“I wouldn’t put it that highly because 44 Scotland Street is to provide entertainment. I suppose my work taken in the round I would say yes, I suppose that gives some meaning and structure to my life. Not that I sit there and think about this much. I don’t try to analyse too deeply, but I think I wouldn’t do it if I thought it wasn’t worth doing. I think that what I’m doing there is that it has so happened that I have been fortunate enough, because people have been kind enough to read my books, I’m in a position where I can share my vision of what the world is and how me might react to the world or how we might just get pleasure from contemplating the world. and that is what I do. If I felt that I wasn’t doing anything like that I’m not sure that I’d bother.”
His current passion, which will be revealed to the world very soon (although Writer Pictures has had an exclusive peek) is Scotland’s Tapestry, more than 120 metres of embroidery telling the story of the nation. It’s a subject of which he’s clearly very proud.
What was the driving force behind the Tapestry of Scotland, the idea behind that?
“I suppose it was fairly simple in the first instance. I saw the Prestonpans Tapestry which told the story of Bonnie Prince Charlie’s travel through Scotland up to the Battle of Prestonpans. I noticed it was such a lovely object artistically and aesthetically. The artist Andrew Crummy had such a marvellous vision and a wonderful ability to convey the story graphically that I thought that it would be interesting to do the whole history of Scotland and in particular I noticed the expressions on the faces of the people who were looking at the tapestry and they joy that they clearly had. It was wonderful, people were just carried away by it.
“It seemed to me this would be a wonderful thing to have, a tapestry which did the whole history of Scotland not just this little slice of Jacobite history, but the whole shooting-match, so I approached Alastair Moffat and he was very keen to get involved. And I approached various other people, so we set it up and I asked Andrew whether he was prepared to illustrate it and he was.
“It’s being stitched by many hundreds of people, over 1000 volunteers throughout Scotland, and it’s a project that has brought so much pleasure to people ad it’s such a beautiful object. I suppose it’s the biggest single object which embodies Scotland’s history, there’s nothing like it. We haven’t got any one item that says, ‘this is your story, here it is,’ and it does so in such a successful way.”
Given that this massive work is a visual representation of history, and that illustrations by Iain McIntosh have become so linked with his work, I wondered if there was a particular reason he was drawn to illustration.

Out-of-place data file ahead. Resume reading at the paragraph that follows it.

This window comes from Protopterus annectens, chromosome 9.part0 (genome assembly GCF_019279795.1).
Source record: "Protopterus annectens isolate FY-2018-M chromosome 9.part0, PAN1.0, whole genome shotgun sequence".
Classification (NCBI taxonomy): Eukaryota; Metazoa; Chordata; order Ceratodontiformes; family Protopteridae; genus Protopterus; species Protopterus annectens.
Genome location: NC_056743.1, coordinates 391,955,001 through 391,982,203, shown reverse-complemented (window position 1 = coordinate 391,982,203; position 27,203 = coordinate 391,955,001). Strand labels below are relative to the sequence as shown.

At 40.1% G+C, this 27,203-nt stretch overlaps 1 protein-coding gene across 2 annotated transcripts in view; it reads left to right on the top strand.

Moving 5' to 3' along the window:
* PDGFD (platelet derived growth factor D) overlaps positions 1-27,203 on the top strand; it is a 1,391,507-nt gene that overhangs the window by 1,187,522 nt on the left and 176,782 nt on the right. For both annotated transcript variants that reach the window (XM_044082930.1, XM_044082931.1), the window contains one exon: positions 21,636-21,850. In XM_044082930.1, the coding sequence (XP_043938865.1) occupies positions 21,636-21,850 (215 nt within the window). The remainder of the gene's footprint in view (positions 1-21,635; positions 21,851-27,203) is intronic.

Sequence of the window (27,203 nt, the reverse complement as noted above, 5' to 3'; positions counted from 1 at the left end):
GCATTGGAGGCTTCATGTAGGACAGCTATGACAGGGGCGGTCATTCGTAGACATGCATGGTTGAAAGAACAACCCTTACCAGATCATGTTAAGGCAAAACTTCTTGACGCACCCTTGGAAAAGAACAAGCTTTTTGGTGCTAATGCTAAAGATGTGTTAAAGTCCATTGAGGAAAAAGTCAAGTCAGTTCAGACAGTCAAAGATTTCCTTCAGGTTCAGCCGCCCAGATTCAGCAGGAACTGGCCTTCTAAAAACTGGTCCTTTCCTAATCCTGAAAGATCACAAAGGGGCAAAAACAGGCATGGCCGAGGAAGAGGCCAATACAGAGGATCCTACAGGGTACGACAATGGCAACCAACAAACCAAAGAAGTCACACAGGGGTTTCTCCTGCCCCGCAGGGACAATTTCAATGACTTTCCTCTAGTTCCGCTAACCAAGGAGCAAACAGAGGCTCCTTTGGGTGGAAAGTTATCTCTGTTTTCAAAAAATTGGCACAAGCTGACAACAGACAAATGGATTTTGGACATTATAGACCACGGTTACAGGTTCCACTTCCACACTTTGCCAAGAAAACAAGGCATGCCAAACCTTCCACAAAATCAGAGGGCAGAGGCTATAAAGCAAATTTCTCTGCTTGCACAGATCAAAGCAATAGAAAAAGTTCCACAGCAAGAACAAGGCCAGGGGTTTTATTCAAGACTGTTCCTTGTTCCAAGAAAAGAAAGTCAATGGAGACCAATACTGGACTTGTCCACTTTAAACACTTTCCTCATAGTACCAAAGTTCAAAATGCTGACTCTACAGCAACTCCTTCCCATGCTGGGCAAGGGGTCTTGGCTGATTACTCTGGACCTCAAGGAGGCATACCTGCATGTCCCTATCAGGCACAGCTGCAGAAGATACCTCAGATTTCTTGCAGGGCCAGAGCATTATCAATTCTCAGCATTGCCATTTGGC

You do seem to use visual art quite a lot, mainly Iain Mcintosh’s illustrations, a particularly in the new children’s book.
“Isn’t it lovely?”
Every single page has something nice. I remember when I was a kid, books were always better with pictures. Is that something you consciously thought? “I’m going to have a picture on every page.”
“That’s Ian’s wonderful illustrative genius, he’s a magnificent illustrator and he just transforms these things. With these books I wanted to have illustrations because these are children’s books and therefore one would need to have illustrations and Ian get so much humour in.”
The hippo with the massive roar is particularly good.
“It’s wonderful. I’m very interested in art and I think that if you look at my novels art crops up a lot. In Scotland Street, Angus Lordie is an artists so we get a bit of that, but also in the Isabel Dalhousie series we get observations on art. I get great pleasure from art and I’m fascinated by the history of art in an amateurish way. I look each day at such pictures as I possess and get wonderful pleasure from them.”
With time running short, I ask a question my mum – a huge fan – told me I had to ask him.
You’re obviously very fond of your characters, with some appearing much more than others. Are there any you get sick of having to write or do you just give up on them?
“I don’t really give up on them. Some might take a bit of a back seat. I’ve occasionally written characters out altogether, once with great regret: Lard O’Connor, the Glasgow gangster. I’m sorry that he had a heart attack because he was very useful. I think we’ll have to bring his son, Wee Lard in at some stage.“
He laughs. “And Ramsay Dumbarton, who was this tremendously dull solicitor who died while Angus Lordie was painting his portrait who went on and on and on about local history and local memories. I’m sorry that Ramsay’s gone.”
And with that, he’s off to tell The Guardian his favourite word and get ready for his main event. For a man with so many demands on his time, he is very generous with it and unfailingly polite and helpful. Thank you, Sandy.